Booth (Ebor Hall)
- At the time of Griffith's Valuation William Booth held 3 townlands in the parish of Cong and a townland in each of the parishes of Kilmainbeg and Kilmainmore, barony of Kilmaine, county Mayo. These lands were parts of the estates of D'Arcy of Ballykine and ffrench of Claremont, county Roscommon, sold in the Encumbered Estates' Court in 1852. Lane contends that Booth sold them on to Joseph Skerrett Blake of Lissavally in 1857. Booth also held the townland of Tumneenaun from the Provost and Fellows of Trinity College. Deputy Commissary General William Booth, who died in 1880 aged 88, served under Sir John Moore and the Duke of Wellington in the Peninsular War and was responsible for organising the provisions for the army while on campaign. After leaving the army he was Principal Clerk to the Survey of Ordnance at Dublin from 1824-1856. Semple writes that he built Ebor Hall in the mid 19th century. He later sold it to Lord Mountmorres, who was murdered nearby in 1880. Mrs Juliana Booth of Bath, Somerset, owned 1,252 acres in Queen's County (Offaly) in 1878. She was the second wife of William Booth. They married in 1846. Her first husband was James Butler Pratt, a member of the Pratt family of Cabragh Castle, county Cavan, to whom the Viscounts Mountmorres were also related. The General, his second wife Juliana and his two children by his first wife, Eliza Bisset, are all buried in Cheltenham, Gloucestershire. Ebor Hall later belonged to an architect named Hamilton and for most of the 20th century was owned by Dr Joseph Boyd and his son.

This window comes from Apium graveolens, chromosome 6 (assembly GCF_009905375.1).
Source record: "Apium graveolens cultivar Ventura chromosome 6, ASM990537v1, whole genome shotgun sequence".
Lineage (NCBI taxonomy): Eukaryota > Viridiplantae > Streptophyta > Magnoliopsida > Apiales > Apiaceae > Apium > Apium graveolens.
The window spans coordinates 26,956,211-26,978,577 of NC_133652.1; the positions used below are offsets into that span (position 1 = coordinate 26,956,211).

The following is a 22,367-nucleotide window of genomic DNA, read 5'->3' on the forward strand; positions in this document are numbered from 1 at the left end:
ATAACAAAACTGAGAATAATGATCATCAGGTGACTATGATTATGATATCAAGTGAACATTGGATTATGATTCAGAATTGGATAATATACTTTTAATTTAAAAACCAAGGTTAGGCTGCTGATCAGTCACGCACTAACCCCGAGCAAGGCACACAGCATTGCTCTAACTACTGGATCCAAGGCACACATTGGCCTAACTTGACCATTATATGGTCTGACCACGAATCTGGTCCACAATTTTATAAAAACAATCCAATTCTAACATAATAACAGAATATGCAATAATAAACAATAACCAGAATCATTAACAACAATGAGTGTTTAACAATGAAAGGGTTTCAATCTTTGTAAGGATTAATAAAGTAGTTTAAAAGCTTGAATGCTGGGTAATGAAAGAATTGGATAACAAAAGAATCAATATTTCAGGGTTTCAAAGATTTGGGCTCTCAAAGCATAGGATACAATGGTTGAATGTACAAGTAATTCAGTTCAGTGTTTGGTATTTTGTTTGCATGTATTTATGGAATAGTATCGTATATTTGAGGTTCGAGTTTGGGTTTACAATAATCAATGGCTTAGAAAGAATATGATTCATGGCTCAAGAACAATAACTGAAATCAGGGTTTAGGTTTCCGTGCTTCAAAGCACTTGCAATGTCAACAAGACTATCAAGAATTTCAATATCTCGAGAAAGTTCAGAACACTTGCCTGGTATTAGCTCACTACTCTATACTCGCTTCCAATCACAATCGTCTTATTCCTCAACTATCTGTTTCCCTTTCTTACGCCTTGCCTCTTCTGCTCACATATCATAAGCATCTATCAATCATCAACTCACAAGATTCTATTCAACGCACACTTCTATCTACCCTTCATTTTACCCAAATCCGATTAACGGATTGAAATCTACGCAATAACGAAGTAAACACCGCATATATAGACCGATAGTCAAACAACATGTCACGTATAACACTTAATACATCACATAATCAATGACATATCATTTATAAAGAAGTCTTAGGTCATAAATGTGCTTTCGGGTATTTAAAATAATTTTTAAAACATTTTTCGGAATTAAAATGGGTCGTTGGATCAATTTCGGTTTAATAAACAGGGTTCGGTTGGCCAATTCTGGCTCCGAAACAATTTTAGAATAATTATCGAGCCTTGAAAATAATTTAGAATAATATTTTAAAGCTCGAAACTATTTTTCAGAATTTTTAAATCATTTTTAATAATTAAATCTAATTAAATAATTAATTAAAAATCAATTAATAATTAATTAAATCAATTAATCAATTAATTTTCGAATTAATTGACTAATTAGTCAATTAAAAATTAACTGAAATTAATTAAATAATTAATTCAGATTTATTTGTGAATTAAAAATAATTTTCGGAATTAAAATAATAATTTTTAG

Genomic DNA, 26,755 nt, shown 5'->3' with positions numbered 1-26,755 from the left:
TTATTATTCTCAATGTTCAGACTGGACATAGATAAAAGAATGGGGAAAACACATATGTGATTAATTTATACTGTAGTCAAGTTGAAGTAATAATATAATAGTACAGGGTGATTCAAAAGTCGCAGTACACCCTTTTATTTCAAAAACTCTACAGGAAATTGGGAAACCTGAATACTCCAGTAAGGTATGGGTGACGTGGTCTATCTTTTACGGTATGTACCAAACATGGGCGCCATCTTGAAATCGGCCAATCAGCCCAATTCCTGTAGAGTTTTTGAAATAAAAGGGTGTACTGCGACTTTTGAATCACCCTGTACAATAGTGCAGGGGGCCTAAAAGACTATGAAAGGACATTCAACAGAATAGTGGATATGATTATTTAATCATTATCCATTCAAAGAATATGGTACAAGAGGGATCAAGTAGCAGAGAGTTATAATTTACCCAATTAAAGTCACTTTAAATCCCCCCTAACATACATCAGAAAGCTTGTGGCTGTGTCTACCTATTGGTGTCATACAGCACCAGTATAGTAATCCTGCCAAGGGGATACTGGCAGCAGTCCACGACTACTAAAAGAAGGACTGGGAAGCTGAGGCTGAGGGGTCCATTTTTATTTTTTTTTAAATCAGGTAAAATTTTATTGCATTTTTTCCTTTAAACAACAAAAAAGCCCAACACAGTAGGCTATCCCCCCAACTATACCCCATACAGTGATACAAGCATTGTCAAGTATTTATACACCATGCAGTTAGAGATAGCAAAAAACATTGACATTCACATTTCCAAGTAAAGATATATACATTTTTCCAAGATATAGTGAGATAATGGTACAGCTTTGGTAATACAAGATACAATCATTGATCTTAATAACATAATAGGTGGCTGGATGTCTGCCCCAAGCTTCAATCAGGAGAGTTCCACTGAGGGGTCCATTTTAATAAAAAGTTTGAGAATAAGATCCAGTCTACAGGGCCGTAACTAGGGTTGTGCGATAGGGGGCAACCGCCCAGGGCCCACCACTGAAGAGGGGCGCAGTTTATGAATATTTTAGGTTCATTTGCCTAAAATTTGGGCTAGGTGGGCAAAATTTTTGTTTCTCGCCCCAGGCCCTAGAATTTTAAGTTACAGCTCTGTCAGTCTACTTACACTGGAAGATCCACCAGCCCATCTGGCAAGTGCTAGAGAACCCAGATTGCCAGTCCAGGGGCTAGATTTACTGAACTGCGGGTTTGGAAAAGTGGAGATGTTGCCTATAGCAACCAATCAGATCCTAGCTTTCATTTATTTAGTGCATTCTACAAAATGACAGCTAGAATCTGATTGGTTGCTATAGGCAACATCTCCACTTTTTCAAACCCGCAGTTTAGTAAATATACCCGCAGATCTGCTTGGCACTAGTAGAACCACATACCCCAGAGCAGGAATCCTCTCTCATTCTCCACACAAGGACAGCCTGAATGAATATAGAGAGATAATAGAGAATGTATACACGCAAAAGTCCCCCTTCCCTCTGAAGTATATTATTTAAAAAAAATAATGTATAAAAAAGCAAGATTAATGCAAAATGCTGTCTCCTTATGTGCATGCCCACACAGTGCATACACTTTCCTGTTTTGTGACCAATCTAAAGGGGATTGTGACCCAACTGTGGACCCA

- Gonville ffrench was a younger brother of the 3rd Baron ffrench of Castle ffrench, county Galway. He lived at Claremont, county Roscommon and held lands in county Mayo in the parishes of Kilmainebeg, Kilmainemore and Moorgagagh, barony of Kilmaine, in county Galway in the parishes of Killeroran and Killian, barony of Killian and in county Roscommon in the parishes of Cam and Dysart, barony of Athlone. The lands in the parish of Cam were sold to Sir Thomas ffrench of Castleffrench in November 1792 by Robert Blakely who had bought them the previous July. They later formed part of Gonville ffrench's marriage settlement trust. Some of Gonville ffrench's county Galway estate was held from Nicholas D'Arcy. His interest in county Mayo lands may possibly have derived from his mother, a Redington of Kilcornan, county Galway, a family who had landed interests in county Mayo. His main tenant and agent was James Fox of Lakefield, Shrule. In 1851 and 1852 his assignee Henry Lyons advertised for sale his estates in counties Mayo and Roscommon, each amounting to just over a thousand acres. Some of the county Mayo estate was bought by William Booth, while another lot was purchased by Thomas H. Kenny. The Roscommon estate was still in Gonville ffrench's possession at the time of Griffith's Valuation. His interest in the fee farm rent of Gorteens, parish of Moorgagagh, barony of Kilmaine, was sold by his assignees in 1867. The Irish Times notes that it was purchased by Mr. A. Kyne for over £1900. Gonville ffrench married Clare or Clarinda Kenney of Kilclogher, county Galway. They had no children and the ffrench interest in Claremont appears to have been inherited by Gonville's nephew, Edward Thomas ffrench Beytagh, of Cappagh, county Galway. Some of this latter property was sold by the trustees of Clarinda ffrench's estate in February 1873. The purchasers were Messers. Hynes of Ballinasloe, Mr. Conway, solicitor in trust and Patrick and William Murphy. Claremont on 181 acres was advertised for sale in November 1885.